As we watch the Egyptian police and military viciously attack democracy activists on the streets of Cairo, using U.S. weapons, it is outrageous that the Obama Administration has failed to issue a strong condemnation of this latest attempt to crush a revolution that has inspired people around the world, including millions of Americans.
During the fateful 18 days in January and February when Egyptians took to the streets by the millions to topple the brutal Mubarak dictatorship, President Obama remained largely silent, refusing to call directly for democracy until it was clear that young Egyptians were about to topple the dictator’s three-decade-long rule.
In the months since then, as thousands of Egyptians have been attacked, imprisoned, sexually assaulted and murdered by their government, the United States has not merely remained silent, but has continued to provide crucial diplomatic, economic and military aid to the regime responsible for these crimes.
The latest Egyptian protests were sparked by growing anger over signs that the military leadership plans to hold on to power indefinitely. The military rulers say they will relinquish power once presidential elections are held, but have refused to commit to a plan and a timetable for handing over power to a democratically elected government.
The first of many rounds of voting for parliament is scheduled to begin November 28, but the military has not agreed to form a new government based on these elections. Moreover, it is trying to limit any civilian government from having control over the military’s budget. And it has postponed a presidential election to an indefinite time late in 2012 or in 2013.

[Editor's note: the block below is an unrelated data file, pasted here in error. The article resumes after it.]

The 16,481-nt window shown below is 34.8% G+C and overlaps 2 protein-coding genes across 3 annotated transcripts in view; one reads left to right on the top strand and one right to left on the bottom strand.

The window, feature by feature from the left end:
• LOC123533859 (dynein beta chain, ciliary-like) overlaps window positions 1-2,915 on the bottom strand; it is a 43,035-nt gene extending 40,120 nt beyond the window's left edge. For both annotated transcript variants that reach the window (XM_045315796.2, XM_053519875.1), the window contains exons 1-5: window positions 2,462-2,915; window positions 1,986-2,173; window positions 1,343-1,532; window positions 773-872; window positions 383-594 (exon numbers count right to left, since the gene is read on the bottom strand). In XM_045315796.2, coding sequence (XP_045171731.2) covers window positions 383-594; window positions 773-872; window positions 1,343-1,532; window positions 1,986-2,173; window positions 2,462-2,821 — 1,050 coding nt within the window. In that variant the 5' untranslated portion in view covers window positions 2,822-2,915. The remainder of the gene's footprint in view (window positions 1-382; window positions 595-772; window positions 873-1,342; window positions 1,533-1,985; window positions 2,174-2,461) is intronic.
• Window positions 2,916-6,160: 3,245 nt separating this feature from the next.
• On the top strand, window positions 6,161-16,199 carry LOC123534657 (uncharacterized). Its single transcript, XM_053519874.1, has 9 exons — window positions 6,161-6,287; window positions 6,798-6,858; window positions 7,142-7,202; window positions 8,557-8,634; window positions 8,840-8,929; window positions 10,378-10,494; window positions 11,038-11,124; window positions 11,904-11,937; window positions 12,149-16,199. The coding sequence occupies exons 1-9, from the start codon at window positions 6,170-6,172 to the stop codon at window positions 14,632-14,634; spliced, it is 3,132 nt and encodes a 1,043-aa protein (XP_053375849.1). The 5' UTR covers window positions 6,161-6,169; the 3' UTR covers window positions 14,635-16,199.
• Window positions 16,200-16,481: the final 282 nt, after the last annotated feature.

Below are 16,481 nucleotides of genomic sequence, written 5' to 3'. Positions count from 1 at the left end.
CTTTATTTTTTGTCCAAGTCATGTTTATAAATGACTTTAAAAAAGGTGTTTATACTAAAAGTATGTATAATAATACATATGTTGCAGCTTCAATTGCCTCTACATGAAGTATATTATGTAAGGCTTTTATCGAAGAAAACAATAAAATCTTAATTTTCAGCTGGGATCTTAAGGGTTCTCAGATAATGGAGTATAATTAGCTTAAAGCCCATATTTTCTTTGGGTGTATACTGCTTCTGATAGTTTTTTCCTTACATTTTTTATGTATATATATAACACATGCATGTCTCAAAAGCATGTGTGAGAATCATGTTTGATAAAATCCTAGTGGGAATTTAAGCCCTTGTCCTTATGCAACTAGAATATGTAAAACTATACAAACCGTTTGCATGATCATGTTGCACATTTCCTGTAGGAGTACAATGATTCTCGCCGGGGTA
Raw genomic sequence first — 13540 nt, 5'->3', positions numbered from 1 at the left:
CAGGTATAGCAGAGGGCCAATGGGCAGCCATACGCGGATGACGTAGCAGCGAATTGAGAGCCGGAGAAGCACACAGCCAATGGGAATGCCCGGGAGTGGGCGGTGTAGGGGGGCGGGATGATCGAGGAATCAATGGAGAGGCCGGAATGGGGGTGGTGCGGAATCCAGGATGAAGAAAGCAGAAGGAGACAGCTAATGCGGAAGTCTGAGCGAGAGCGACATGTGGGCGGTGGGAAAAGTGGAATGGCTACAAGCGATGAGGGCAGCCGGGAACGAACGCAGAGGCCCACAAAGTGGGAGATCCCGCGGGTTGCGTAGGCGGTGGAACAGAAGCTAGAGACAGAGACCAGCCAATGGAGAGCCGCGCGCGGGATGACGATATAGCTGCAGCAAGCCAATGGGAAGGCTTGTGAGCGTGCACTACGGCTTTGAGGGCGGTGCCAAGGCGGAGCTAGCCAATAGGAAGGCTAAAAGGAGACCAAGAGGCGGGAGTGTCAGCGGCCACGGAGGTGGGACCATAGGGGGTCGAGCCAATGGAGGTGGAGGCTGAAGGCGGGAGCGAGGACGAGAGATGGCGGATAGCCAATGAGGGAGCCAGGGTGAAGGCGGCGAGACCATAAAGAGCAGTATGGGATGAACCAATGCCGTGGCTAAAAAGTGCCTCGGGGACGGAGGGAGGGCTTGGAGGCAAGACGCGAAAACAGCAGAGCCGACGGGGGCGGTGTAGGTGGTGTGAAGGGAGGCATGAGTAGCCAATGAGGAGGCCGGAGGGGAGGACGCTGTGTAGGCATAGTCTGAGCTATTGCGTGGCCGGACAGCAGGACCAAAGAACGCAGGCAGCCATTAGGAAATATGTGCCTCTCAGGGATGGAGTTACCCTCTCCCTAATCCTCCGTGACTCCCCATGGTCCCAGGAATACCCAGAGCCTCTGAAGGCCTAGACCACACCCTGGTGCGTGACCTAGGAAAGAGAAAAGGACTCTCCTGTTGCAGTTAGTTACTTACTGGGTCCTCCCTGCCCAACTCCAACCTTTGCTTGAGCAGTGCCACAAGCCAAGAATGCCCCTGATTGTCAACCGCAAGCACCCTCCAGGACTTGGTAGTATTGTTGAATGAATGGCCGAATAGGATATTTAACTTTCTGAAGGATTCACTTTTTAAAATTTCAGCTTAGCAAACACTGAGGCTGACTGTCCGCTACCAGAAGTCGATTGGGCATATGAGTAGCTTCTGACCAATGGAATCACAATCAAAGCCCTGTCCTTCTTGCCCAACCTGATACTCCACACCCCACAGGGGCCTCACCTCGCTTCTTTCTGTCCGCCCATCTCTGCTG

Now that the façade of a democratic transition has been ripped away and Egyptians are once again battling the military government in Tahrir Square for the future of their country, with at least 35 civilians killed since Saturday. The Obama administration remains as quiet as it was in the early days of the revolution. Such silence is both morally indefensible and politically and strategically disastrous for the United States.
The United States, with $1.3 billion in military aid to Egypt every year, supplies a large part of the Egyptian military budget. But it refuses to use its considerable leverage. During Defense Secretary Leon Panetta’s visit to Egypt in October, he actually praised the Egyptian military. “I really do have full confidence in the process that the Egyptian military is overseeing,” he said, “I think they’re making good progress.”
On Monday, November 21, White House spokesman Jay Carney only mustered up the courage to call for restraint from “all sides”—as if the pro-democracy activists were somehow equally responsible for the violence. When asked if the generals should specify the date for a presidential election, Carney replied, “I don’t want to dictate specifics to Egypt.”
As during the Mubarak era, the administration appears to believe that U.S. interests, including Egypt’s peace accord with Israel, are more important than the lives of the Egyptian people.
The march for freedom in Egypt cannot be stopped and when Egyptians finally rid themselves of the military government and establish a democratic system, the United States will have few friends in Egypt, or the Arab world more broadly, if it is seen as having supported the military rather than the people at this pivotal moment.
A principled U.S. position would be to immediately issue a strong condemnation of the violence unleashed by the Egyptian military on its people. The U.S. government should suspend all military aid to the Egyptian government until it stops attacking peaceful protesters, and until it releases the 12,000-plus citizens jailed since Mubarak’s ouster and commits to handing over power to a transitional civilian government as soon as parliamentary elections are completed. President Obama should coordinate with other Western allies and supporters of the Egyptian government to develop a clear and strong policy in support of a rapid transition to democracy and apply the full weight of international diplomatic, economic and legal pressure on the military junta towards that end.
Anything less will be a stain on the United States that will haunt this administration, and the United States more broadly, for years to come.
Join us in signing this letter urging President Obama to condemn the military crackdown and stand with Egypt’s brave citizens struggling for democracy.
Medea Benjamin and Jodie Evans are cofounders of CODEPINK: Women for Peace.